More than 200 reindeer starved to death this past winter on the Norwegian archipelago of Svalbard. The scientists who made the grim discovery say climate change is the likely culprit.
A team of researchers from the Norwegian Polar Institute (NPI) have completed their annual survey of reindeer populations on Svalbard, and the results are not good. The researchers found more than 200 reindeer starved to death on the Norwegian archipelago, an unusually high number for the region. It’s one of the worst winter die-offs the researchers have seen since these surveys began in 1978.
A team of three scientists scoured Svalbard for 10 consecutive weeks beginning in March, conducting a census of free roaming reindeer, a key species they track to evaluate the state and health of tundra ecosystems. They discovered the dead reindeer during their survey.
Spring observations also revealed other worrying signs about Svalbard’s reindeer. Many calves and adults exhibited low body weight and barely any fat on their backs. Researchers only spotted a few pregnant females. This past winter was a tough one for the reindeer, and sadly, the youngest and oldest members of the herd were likely the first to die, according to the scientists.
“It is scary to find so many dead animals,” NPI researcher Åshild Ønvik Pedersen told Norwegian state broadcaster NRK (translation via Google). “This is a terrifying example of how climate change affects nature. It’s just sad.”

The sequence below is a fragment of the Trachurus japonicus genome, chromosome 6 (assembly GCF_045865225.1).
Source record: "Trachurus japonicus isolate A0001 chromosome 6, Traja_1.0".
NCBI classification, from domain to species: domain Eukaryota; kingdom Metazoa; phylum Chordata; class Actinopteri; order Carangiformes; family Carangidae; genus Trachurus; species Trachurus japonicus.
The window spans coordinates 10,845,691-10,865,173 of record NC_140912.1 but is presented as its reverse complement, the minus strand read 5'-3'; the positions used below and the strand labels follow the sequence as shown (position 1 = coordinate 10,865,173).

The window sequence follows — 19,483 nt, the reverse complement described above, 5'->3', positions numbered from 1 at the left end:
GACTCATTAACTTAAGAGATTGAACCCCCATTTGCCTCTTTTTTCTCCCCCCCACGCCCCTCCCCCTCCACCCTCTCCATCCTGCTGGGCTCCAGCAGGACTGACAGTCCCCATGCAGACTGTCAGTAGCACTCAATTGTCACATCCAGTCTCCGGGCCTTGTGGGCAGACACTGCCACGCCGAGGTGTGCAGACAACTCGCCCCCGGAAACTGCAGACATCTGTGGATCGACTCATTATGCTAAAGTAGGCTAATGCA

Normally, reindeer use their hooves to kick up snow to gain access to the nutritious vegetation lying underneath. But this year, excessive rain on the snow during the early winter caused thick layers of ice to form on the tundra, making it difficult—if not impossible—for the reindeer to gain access to the plants. The NPI scientists say climate change is causing temperatures to rise leading to more rain in the area.
Indeed, the Arctic is particularly vulnerable to climate change, and few places in the world are experiencing global warming as quickly as in Svalbard, which is located approximately 1,200 kilometers (745 miles) from the North Pole. The Norwegian archipelago “is now experiencing the biggest and fastest changes in air temperature on land,” NPI wrote in a press release, and the “consequences for the state of ecosystems are currently unclear.” At Longyearbyen, the largest settlement on the island, average temperatures have risen 3.7 degrees Celsius (7 degrees Fahrenheit) since 1900, which is three times more than the global average.
Climate change is also affecting the behavior of the reindeer. During their winter field work, the researchers observed three different behavioral responses to the rainy winters: grazing on the shoreline to feed on seaweed and kelp, climbing up steep mountains in search of food, and wandering to new places in search of better grazing possibilities. But as the NPI researchers pointed out, eating of kelp and seaweed is not ideal for the reindeer since it’s less nutritious and can cause digestive problems.
NPI is currently in the process of implementing a new tag program called Climate Ecological Observation System for Arctic Tundra, or COAT. Data collected from reindeer herds will offer new insights into climate change, and how changing environmental conditions are affecting the reindeer in terms of their health, habit use, and migration patterns.